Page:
The Municipal Archaeological and Mineral Park of Sellero
The Municipal Archaeological and Mineral Park ofSellero actually includes four different rock art sites and the Carona mining area.
Documented since the Iron Age, first millennium BCE, the mining industry marks Camonica Valley’s economy throughout historic times, becoming predominant in the 16th and 17th centuries.
The Carona mines, located north-west of the town of Sellero at about 800 mt a.s.l., are characterized by underground passages, tunnels and the remains of the labourers’ accomodations and storage area. They were exploited from the late 1800s to 1951. Rich with calcium carbonate, chalcopyrite and quartz, they also contain some copper and iron.
Of the four rock art sites only one, at Carpène, has a visitor’s route.
Leave the car in the town of Sellero, near the Re creek, then head towards the Carpène rocks through an uphill path, with some level parts. After a short walk (25-30 minutes) you get to the visitor’s area where you can admire some of the twenty or so surfaces that make up this site.
The first systematic researches in the area, which had been noticed since the 1930s, took place in the 80s when the municipal administration requested the intervention of Centro Camuno di Studi Preistorici.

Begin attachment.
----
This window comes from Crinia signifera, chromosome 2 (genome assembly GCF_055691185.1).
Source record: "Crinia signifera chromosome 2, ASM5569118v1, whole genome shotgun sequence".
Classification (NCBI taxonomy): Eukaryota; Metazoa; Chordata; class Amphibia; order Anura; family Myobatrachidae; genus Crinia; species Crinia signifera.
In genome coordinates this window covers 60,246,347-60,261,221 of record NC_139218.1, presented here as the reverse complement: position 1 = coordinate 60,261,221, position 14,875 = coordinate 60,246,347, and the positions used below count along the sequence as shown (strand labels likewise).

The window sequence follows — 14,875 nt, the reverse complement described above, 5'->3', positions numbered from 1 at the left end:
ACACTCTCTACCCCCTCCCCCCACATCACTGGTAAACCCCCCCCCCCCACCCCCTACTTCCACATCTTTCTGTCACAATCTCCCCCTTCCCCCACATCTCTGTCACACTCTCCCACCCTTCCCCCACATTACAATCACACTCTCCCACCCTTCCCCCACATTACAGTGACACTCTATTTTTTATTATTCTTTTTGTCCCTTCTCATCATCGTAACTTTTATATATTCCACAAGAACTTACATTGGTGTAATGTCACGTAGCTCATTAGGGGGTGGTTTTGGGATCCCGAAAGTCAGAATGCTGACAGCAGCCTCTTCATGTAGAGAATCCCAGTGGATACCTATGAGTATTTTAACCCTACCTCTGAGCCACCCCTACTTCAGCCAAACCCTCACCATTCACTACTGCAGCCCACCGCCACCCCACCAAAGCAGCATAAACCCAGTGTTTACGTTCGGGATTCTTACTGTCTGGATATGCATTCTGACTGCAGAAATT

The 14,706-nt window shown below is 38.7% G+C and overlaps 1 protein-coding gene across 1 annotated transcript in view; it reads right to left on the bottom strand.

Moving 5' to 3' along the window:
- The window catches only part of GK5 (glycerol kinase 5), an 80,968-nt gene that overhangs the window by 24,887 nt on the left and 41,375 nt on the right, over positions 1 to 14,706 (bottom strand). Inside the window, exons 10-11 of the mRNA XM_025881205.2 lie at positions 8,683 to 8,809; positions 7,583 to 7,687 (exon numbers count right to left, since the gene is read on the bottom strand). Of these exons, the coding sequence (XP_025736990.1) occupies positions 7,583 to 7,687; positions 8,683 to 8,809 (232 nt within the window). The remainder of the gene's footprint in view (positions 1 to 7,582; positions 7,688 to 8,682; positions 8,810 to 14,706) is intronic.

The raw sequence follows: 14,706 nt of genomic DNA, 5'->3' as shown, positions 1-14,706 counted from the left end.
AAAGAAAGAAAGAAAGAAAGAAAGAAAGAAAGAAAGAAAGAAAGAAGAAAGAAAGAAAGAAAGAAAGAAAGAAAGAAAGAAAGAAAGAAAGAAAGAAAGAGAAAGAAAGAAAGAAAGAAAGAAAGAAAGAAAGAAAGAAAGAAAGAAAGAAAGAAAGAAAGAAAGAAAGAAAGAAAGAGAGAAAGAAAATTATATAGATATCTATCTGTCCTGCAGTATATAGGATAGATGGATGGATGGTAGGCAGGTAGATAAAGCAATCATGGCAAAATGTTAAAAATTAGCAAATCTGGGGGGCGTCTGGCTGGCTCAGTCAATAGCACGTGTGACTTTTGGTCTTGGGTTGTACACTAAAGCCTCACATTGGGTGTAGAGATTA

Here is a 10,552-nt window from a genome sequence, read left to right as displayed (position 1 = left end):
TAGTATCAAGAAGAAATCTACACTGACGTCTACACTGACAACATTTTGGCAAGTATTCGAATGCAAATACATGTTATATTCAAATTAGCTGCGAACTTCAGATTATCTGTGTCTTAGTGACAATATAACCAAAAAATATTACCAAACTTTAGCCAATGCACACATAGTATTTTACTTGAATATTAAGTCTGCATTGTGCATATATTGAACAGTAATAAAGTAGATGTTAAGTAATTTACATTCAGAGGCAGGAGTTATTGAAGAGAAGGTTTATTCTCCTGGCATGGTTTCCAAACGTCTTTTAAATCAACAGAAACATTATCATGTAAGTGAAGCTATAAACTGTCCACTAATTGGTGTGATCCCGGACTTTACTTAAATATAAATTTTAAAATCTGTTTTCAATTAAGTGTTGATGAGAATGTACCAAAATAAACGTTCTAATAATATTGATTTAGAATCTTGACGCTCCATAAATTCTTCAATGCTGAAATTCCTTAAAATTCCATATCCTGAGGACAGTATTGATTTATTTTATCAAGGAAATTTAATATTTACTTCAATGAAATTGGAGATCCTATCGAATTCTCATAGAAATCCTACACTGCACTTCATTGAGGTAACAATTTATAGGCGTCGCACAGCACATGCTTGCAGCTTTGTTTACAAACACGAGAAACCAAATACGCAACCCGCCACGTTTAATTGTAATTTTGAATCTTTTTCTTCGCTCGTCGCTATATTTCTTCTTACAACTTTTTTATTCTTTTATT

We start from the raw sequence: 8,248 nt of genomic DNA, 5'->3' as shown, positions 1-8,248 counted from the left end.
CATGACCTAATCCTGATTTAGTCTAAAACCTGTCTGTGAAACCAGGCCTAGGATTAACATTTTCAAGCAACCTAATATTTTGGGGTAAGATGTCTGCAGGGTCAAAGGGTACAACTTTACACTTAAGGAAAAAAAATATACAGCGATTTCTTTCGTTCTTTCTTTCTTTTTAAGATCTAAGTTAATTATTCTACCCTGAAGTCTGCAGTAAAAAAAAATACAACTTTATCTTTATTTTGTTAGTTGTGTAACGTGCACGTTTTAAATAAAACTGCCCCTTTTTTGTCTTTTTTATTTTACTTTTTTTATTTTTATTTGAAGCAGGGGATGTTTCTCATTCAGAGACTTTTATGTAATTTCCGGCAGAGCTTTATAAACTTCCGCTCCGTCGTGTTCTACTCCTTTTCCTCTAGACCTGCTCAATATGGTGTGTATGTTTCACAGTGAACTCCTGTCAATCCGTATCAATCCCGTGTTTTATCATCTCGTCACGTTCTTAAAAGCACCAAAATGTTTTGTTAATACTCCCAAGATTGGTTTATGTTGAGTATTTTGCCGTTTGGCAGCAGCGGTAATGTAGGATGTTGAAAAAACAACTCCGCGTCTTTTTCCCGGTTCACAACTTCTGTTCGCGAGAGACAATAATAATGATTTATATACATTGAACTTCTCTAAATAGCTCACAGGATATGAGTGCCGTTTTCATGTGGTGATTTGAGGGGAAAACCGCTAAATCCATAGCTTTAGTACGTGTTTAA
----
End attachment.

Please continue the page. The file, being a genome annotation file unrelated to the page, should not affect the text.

In 2008, thanks to an initiative of Dipartimento Valcamonica Lombardia of Centro Camuno,the Municipal Archaeological and Mineral Park of Sellero was established, uniting the value of rock art to environmental protection.
The outcrops are characterized by a hard rock with metal veins revealing the presence of quartz. Despite the difficulty of engraving them, they were chosen by prehistoric people since the Neolithic (late 4th-early 3rd millennia BCE). The figures on display seem to indicate a pause in the engraving activity during the Copper and Bronze Ages (3rd-2nd millennia BCE) and a meaningful resumption in the Iron Age (1st millennium BCE).
Among the rocks that can be seen on the way, the great Rock 2-3 offers a display of some of the most important figures of the park. On this surface you can identify the majestic assemblage geometric elements defined by some scholars a “feminine idol”, by others a “topographic map”; the “wayfarer”, possibly a representation of the Celtic god Esus; and the largest carved “Camunian Rose” known to date.
The remaining surfaces offer the possibility to admire one of the typical subjects of Iron Age rock art: the warriors, shown either alone or in choral scenes. Characterized by shields, swards or spears and helmets, armed men typify Rock 1 an nearby Rock 4. Alternating with shovels, grooves and cupmarks, they are mostly standing on their feet, except a few fascinating horseback riders, one of whom looks as though he was engaged in an ability trial standing up on the horse.